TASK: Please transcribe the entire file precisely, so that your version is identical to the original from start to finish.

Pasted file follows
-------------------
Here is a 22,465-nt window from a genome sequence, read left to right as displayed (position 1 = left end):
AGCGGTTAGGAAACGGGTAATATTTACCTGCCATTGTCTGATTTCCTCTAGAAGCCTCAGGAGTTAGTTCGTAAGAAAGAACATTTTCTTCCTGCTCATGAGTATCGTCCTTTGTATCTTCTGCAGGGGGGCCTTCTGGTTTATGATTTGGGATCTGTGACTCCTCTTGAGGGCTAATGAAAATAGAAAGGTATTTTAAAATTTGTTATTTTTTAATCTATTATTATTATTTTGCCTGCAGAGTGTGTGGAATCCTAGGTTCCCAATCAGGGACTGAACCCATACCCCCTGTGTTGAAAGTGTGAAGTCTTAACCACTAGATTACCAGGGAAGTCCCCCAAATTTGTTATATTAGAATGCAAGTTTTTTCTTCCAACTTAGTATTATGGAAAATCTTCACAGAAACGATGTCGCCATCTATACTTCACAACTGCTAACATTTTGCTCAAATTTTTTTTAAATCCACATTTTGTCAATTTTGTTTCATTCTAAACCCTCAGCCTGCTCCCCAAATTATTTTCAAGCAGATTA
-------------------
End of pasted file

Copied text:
Here is a 22,465-nt window from a genome sequence, read left to right as displayed (position 1 = left end):
AGCGGTTAGGAAACGGGTAATATTTACCTGCCATTGTCTGATTTCCTCTAGAAGCCTCAGGAGTTAGTTCGTAAGAAAGAACATTTTCTTCCTGCTCATGAGTATCGTCCTTTGTATCTTCTGCAGGGGGGCCTTCTGGTTTATGATTTGGGATCTGTGACTCCTCTTGAGGGCTAATGAAAATAGAAAGGTATTTTAAAATTTGTTATTTTTTAATCTATTATTATTATTTTGCCTGCAGAGTGTGTGGAATCCTAGGTTCCCAATCAGGGACTGAACCCATACCCCCTGTGTTGAAAGTGTGAAGTCTTAACCACTAGATTACCAGGGAAGTCCCCCAAATTTGTTATATTAGAATGCAAGTTTTTTCTTCCAACTTAGTATTATGGAAAATCTTCACAGAAACGATGTCGCCATCTATACTTCACAACTGCTAACATTTTGCTCAAATTTTTTTTAAATCCACATTTTGTCAATTTTGTTTCATTCTAAACCCTCAGCCTGCTCCCCAAATTATTTTCAAGCAGATTA